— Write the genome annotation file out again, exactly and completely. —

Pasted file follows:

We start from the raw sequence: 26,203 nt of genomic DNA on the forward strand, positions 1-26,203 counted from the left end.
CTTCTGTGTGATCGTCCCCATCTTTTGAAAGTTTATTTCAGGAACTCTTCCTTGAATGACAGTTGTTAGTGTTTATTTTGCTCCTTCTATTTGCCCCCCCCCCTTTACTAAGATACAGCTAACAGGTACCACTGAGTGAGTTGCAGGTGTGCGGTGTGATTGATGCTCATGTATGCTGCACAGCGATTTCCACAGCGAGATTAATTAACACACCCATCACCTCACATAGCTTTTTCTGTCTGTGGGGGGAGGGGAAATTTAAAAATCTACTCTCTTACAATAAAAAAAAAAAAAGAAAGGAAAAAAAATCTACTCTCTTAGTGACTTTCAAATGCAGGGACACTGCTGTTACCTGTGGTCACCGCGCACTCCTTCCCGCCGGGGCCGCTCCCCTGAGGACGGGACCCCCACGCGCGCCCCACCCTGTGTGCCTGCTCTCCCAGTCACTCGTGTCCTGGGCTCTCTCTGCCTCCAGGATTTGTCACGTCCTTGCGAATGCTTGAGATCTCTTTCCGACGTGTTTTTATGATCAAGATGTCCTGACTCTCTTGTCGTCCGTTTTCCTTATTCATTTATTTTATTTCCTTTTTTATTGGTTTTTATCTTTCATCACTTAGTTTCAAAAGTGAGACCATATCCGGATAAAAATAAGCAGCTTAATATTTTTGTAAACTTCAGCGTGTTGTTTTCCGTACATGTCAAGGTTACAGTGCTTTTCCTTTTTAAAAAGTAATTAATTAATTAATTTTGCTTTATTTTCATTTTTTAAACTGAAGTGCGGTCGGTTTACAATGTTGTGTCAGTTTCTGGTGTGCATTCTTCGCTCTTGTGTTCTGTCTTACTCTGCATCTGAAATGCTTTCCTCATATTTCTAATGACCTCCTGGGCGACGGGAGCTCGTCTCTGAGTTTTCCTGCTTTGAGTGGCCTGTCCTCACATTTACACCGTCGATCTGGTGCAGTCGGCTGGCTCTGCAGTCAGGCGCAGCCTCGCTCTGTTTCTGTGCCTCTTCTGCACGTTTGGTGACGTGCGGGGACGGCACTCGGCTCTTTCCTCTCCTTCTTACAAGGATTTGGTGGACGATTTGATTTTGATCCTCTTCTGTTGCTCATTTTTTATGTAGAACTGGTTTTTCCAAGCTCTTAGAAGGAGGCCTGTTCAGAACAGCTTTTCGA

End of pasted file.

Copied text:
We start from the raw sequence: 26,203 nt of genomic DNA on the forward strand, positions 1-26,203 counted from the left end.
CTTCTGTGTGATCGTCCCCATCTTTTGAAAGTTTATTTCAGGAACTCTTCCTTGAATGACAGTTGTTAGTGTTTATTTTGCTCCTTCTATTTGCCCCCCCCCCTTTACTAAGATACAGCTAACAGGTACCACTGAGTGAGTTGCAGGTGTGCGGTGTGATTGATGCTCATGTATGCTGCACAGCGATTTCCACAGCGAGATTAATTAACACACCCATCACCTCACATAGCTTTTTCTGTCTGTGGGGGGAGGGGAAATTTAAAAATCTACTCTCTTACAATAAAAAAAAAAAAAGAAAGGAAAAAAAATCTACTCTCTTAGTGACTTTCAAATGCAGGGACACTGCTGTTACCTGTGGTCACCGCGCACTCCTTCCCGCCGGGGCCGCTCCCCTGAGGACGGGACCCCCACGCGCGCCCCACCCTGTGTGCCTGCTCTCCCAGTCACTCGTGTCCTGGGCTCTCTCTGCCTCCAGGATTTGTCACGTCCTTGCGAATGCTTGAGATCTCTTTCCGACGTGTTTTTATGATCAAGATGTCCTGACTCTCTTGTCGTCCGTTTTCCTTATTCATTTATTTTATTTCCTTTTTTATTGGTTTTTATCTTTCATCACTTAGTTTCAAAAGTGAGACCATATCCGGATAAAAATAAGCAGCTTAATATTTTTGTAAACTTCAGCGTGTTGTTTTCCGTACATGTCAAGGTTACAGTGCTTTTCCTTTTTAAAAAGTAATTAATTAATTAATTTTGCTTTATTTTCATTTTTTAAACTGAAGTGCGGTCGGTTTACAATGTTGTGTCAGTTTCTGGTGTGCATTCTTCGCTCTTGTGTTCTGTCTTACTCTGCATCTGAAATGCTTTCCTCATATTTCTAATGACCTCCTGGGCGACGGGAGCTCGTCTCTGAGTTTTCCTGCTTTGAGTGGCCTGTCCTCACATTTACACCGTCGATCTGGTGCAGTCGGCTGGCTCTGCAGTCAGGCGCAGCCTCGCTCTGTTTCTGTGCCTCTTCTGCACGTTTGGTGACGTGCGGGGACGGCACTCGGCTCTTTCCTCTCCTTCTTACAAGGATTTGGTGGACGATTTGATTTTGATCCTCTTCTGTTGCTCATTTTTTATGTAGAACTGGTTTTTCCAAGCTCTTAGAAGGAGGCCTGTTCAGAACAGCTTTTCGA